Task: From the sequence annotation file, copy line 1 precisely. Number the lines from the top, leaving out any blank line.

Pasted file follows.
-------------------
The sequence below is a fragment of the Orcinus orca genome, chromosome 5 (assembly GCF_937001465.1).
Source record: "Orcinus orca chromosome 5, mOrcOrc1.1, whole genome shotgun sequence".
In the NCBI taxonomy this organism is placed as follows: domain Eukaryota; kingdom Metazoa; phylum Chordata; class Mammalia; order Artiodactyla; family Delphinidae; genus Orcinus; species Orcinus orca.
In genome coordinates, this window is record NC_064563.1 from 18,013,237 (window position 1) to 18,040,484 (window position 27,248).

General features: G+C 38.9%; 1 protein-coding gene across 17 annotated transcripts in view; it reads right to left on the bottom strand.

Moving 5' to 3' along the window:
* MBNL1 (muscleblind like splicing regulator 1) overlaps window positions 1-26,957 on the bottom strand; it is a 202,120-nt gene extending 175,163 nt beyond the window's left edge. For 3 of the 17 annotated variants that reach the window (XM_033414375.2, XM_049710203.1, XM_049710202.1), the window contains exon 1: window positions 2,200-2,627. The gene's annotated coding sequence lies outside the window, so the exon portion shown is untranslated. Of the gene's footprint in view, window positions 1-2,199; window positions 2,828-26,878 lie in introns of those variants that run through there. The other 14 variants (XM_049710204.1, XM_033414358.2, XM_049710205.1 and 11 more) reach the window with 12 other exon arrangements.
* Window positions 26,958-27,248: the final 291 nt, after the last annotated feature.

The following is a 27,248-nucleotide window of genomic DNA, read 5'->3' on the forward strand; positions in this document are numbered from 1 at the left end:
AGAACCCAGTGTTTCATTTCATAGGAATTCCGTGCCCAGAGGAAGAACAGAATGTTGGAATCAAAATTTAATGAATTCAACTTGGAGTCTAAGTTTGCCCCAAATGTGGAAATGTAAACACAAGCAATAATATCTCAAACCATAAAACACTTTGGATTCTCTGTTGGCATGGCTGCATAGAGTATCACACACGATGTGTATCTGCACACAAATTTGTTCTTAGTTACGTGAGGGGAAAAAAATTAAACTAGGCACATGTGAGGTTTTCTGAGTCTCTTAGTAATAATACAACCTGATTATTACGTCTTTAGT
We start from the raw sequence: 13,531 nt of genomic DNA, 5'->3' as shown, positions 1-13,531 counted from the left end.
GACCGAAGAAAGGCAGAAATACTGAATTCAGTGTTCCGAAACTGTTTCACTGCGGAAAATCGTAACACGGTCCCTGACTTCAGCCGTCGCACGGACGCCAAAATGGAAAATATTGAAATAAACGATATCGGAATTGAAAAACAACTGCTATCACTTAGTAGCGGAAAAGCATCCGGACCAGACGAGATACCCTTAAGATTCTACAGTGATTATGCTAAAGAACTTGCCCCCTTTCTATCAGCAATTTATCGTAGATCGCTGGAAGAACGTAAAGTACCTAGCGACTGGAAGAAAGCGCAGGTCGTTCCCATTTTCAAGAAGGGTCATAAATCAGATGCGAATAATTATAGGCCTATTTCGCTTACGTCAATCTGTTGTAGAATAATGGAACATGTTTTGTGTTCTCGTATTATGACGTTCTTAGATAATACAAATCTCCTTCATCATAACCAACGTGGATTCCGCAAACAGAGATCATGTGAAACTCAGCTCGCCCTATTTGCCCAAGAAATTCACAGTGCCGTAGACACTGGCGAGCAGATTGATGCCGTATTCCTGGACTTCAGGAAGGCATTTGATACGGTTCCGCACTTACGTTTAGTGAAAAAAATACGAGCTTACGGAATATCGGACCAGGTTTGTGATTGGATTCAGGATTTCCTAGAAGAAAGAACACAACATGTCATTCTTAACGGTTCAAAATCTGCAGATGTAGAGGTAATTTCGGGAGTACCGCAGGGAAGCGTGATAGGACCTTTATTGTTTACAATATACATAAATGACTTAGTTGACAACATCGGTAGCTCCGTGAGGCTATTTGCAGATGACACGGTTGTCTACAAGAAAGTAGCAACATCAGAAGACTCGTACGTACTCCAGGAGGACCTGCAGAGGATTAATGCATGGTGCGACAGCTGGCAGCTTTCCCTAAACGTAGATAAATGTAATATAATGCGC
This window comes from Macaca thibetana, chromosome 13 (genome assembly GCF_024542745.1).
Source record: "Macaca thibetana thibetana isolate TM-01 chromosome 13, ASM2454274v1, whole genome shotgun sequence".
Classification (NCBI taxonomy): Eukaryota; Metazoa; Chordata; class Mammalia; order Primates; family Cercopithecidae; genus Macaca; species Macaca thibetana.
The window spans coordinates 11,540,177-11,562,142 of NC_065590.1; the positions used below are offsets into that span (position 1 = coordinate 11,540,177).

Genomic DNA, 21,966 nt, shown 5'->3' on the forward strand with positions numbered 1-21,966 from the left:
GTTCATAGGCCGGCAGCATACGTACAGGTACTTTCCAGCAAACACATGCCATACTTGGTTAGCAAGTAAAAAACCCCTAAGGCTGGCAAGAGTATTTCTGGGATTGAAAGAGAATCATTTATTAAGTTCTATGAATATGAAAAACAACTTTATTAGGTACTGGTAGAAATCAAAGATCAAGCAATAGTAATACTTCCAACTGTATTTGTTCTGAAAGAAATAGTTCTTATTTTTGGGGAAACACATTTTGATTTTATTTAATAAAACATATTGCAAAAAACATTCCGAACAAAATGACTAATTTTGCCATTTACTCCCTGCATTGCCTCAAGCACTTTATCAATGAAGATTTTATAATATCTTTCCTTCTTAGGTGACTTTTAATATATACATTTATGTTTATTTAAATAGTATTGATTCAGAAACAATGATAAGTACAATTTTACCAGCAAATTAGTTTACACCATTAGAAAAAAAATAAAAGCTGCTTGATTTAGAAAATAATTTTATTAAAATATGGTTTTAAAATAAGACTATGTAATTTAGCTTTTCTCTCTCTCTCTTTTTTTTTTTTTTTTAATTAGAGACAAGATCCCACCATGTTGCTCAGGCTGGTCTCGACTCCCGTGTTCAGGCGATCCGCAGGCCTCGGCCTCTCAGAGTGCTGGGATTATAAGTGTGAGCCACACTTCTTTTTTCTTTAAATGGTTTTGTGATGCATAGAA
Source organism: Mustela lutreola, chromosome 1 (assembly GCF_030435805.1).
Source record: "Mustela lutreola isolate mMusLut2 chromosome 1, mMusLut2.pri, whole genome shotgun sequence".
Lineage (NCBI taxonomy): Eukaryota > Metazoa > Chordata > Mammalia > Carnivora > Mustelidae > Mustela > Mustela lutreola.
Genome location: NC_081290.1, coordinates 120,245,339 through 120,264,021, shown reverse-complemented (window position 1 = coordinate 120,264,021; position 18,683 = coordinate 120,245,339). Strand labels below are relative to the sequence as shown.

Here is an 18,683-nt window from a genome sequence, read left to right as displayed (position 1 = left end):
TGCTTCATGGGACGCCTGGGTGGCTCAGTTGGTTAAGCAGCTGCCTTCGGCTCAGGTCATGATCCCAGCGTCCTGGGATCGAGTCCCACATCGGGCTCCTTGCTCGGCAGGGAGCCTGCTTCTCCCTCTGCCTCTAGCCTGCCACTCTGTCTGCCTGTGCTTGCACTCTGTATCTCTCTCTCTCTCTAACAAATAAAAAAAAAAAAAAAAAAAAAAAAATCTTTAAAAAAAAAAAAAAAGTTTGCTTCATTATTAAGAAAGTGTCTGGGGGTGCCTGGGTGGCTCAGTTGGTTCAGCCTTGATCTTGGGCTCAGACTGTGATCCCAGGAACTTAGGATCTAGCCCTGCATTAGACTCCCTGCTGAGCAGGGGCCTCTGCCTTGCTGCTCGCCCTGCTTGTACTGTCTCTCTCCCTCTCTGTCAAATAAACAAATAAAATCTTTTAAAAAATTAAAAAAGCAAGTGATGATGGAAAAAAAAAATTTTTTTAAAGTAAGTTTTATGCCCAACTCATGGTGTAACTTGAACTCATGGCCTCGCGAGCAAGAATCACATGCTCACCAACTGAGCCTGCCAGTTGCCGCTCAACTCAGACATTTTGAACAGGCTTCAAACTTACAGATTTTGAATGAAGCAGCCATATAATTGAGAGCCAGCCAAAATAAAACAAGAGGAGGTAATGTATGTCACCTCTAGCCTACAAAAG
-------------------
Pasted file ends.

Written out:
The sequence below is a fragment of the Orcinus orca genome, chromosome 5 (assembly GCF_937001465.1).